The next mention of soccer in the book on ESPN's history is another indirect reference on page 440, in one of the short narrative prose paragraphs sprinkled intermittently in the book.
ESPN and the Disney Channel together increased Disney's revenues by $427 million, primarily because of subscriber growth at ESPN and increases in ad revenues, thanks to the 1998 soccer World Cup.
Love the way the word "soccer" prefaces World Cup, as if there's any other World Cup that really matters. What's also funny is that there's nothing more on soccer until page 581-3, and then there's a reference to the 2002 World Cup, but only in hindsight. Basically, pages 581-2 detail John Skipper's rise to the top position at ESPN after Mark Shapiro left to earn millions elsewhere. Skipper immediately moved to obtain rights to the 2010 World Cup tournament and nabbed it from under NBC's nose. The reason for his heated pursuit wasn't merely professional - Skipper had personally fallen for the sport, explaining why on page 583.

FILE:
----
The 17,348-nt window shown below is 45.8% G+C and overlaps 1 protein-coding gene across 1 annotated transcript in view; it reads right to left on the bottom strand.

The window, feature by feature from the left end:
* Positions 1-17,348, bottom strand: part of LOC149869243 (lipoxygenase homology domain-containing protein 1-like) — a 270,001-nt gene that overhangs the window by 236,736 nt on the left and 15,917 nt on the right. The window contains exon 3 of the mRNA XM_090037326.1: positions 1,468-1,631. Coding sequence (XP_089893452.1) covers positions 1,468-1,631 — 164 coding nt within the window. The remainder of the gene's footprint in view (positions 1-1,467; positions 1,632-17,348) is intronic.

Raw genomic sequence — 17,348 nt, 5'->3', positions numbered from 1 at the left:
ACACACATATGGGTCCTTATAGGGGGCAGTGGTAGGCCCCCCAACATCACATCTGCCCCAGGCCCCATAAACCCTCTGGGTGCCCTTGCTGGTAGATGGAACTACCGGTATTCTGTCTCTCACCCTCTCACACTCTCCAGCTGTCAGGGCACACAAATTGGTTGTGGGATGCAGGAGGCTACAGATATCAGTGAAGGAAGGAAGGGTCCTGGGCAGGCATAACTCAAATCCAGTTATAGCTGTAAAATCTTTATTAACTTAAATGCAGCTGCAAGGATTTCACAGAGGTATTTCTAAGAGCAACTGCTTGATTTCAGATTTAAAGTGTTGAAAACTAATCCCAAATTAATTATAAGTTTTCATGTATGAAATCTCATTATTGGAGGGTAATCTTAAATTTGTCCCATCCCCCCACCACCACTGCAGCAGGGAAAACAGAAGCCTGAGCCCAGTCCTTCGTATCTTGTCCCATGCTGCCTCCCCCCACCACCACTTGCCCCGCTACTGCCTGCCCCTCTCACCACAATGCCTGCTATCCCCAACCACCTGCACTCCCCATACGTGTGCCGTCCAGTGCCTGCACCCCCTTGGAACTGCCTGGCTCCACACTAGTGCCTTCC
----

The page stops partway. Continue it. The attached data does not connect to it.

I started spending a lot of time watching it, including watching the World Cup in 2002, and loved the spectacle of it.
That's as close as the book gets to mentioning that the USA team had a stellar 2002 tournament, advancing to the quarterfinals with a 2-0 win over Mexico and battling mighty Germany to the final minute in a 1-0 loss that might have turned out differently without Oliver Kahn in goal and an uncalled handball on Torsten Frings. That was the furthest USA advance in the World Cup in 80 years, but other than in Skipper's oblique mention of that being the year he really got into the sport, and that being the impetus for fighting hard for future rights when he became ESPN's leader 2005, it's not even covered.